In this study we have presented three families with CACD associated with dominant drusen. Some of the members of these families demonstrated CACD without noticeable drusen. Since CACD is an autosomal dominant disorder with complete or almost complete penetrance, almost all individuals carrying the Arg142Trp mutation can be considered (future) CACD patients.3 The retinal disorders in the affected individuals comprise a spectrum ranging from minimal changes at the level of the RPE without noticeable drusen to CACD associated with dominant drusen. Sparse reports of similar types of macular dystrophy have appeared in literature over the years. In 1985 Weber et al reported four patients with central chorioretinal dystrophy, dominant drusen, and retinal crystals. The atrophic lesions in these patients, however, were irregularly shaped and did not show the round or oval configuration typical for CACD.25 In Zermatt macular dystrophy, patients in their late teens and twenties exhibited drusen-like deposits, and central pigmentary alterations occurred in adolescent patients. Later, these defects formed focal areas of atrophy, which eventually led to central geographic atrophy with severe visual loss by the fifth decade. Strikingly, the cause of this type of autosomal dominant macular dystrophy was found to be an Arg172Trp mutation of the RDS/peripherin gene.26 Both the Arg142Trp and Arg172Trp mutations are located in the large intradiscal loop D2 of the RDS/peripherin protein. The Arg172Trp mutation was also associated with Stargardt disease-like features in two siblings of an another family and with CACD in their father.27 Another striking example of intrafamilial phenotypic variability associated with an RDS/peripherin mutation was described by Weleber et al28. Different individuals in one family carrying the deletion of codons 153 or 154 showed retinitis pigmentosa, pattern dystrophy, and fundus flavimaculatus. Mutations in the peripherin/RDS gene have also been associated with dominant and digenic retinitis pigmentosa, progressive macular degeneration, cone-rod dystrophy, and pattern dystrophy.29,30
The variable expression of the dominant drusen/CACD phenotype can in part be explained by the natural development of CACD. In this type of macular dystrophy visual acuity, visual fields, and ERG only become abnormal in the later stages. Usually, decrease in visual acuity does not start until the patient reaches the third to fifth decade of life.1,2 One of the earliest funduscopic signs is slight hypopigmentation in the parafoveolar area, often only visible on direct ophthalmoscopy or with a 78 D lens. These alterations of the RPE are more easily appreciated with fluorescein angiography.1 The lack of symptoms and subtle findings with ophthalmoscopy and fluorescein angiography in some of the younger affected individuals are therefore not surprising. Drusen are not always present in great numbers, and sometimes not at all. In general, individuals located in the right branch of family A seem to be affected earlier and more seriously compared with their relatives in the left branch. This applies to the dominant drusen as well as to the CACD.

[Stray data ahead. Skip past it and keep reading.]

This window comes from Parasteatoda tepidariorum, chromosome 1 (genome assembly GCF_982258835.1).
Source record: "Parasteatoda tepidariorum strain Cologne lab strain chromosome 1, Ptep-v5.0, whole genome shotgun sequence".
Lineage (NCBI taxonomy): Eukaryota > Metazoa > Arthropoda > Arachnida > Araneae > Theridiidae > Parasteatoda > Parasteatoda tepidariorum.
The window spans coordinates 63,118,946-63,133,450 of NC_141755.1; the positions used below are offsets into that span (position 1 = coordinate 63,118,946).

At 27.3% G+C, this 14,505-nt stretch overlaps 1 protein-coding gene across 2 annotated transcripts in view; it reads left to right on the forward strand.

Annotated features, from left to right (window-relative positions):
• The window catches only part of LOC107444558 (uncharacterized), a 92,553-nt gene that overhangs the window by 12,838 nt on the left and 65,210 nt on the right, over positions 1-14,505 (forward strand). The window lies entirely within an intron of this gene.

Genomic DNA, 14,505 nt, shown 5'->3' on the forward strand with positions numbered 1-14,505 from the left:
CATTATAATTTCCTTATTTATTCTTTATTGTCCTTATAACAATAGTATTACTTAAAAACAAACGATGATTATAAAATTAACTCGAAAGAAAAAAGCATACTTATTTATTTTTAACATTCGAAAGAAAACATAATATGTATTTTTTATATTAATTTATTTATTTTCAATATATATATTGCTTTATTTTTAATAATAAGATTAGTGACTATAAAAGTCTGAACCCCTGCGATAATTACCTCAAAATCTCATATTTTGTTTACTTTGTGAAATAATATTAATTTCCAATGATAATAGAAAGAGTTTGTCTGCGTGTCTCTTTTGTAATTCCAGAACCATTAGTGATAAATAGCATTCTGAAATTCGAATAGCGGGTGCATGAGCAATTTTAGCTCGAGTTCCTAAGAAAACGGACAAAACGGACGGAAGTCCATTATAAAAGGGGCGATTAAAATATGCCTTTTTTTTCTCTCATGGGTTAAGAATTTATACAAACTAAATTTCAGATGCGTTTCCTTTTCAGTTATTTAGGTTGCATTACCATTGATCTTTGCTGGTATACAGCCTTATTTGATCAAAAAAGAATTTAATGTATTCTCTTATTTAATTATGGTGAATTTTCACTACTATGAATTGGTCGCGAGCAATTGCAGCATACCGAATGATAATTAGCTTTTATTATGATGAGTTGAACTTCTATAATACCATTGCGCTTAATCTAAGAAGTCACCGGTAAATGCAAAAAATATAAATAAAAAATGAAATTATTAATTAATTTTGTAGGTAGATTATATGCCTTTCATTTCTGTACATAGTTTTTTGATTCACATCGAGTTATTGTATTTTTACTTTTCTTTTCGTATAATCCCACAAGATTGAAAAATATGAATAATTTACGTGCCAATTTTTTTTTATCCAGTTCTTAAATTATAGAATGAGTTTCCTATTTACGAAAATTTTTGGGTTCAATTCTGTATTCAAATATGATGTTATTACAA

The question remains which factors are involved in the development of drusen in some but not all CACD patients of these families. Most likely, one or several non-genetic factors contribute to the development of drusen in these families which, if acting in an additive way, could explain the significant differences in severity between members of different branches of family A. A less likely possibility is that a modifier gene is physically linked to the peripherin/RDS gene. If the penetrance of the modifier gene is incomplete, it could be situated close to the RDS/peripherin gene; if its penetrance is very high it might not be situated very close in order to explain the fact that only 4/19 CACD patients developed drusen.
The features encountered in the macular dystrophy described in this study, drusen as well as central atrophy of choriocapillaris and RPE, are also characteristic for AMD. Although a report by Shastry et al suggested that the peripherin/RDS gene is not a major factor responsible for AMD, macular dystrophies with overlapping symptoms may prove to be important in unravelling the pathogenesis of AMD.31
This study was supported by the Rotterdamse Vereniging Blindenbelangen, the Algemene Nederlandse Vereniging ter Voorkoming van Blindheid, the Stichting Blindenhulp, the Stichting de Drie Lichten, the Gelderse Blindenvereniging, the Landelijke Stichting voor Blinden en Slechtzienden, and the Stichting voor Ooglijders.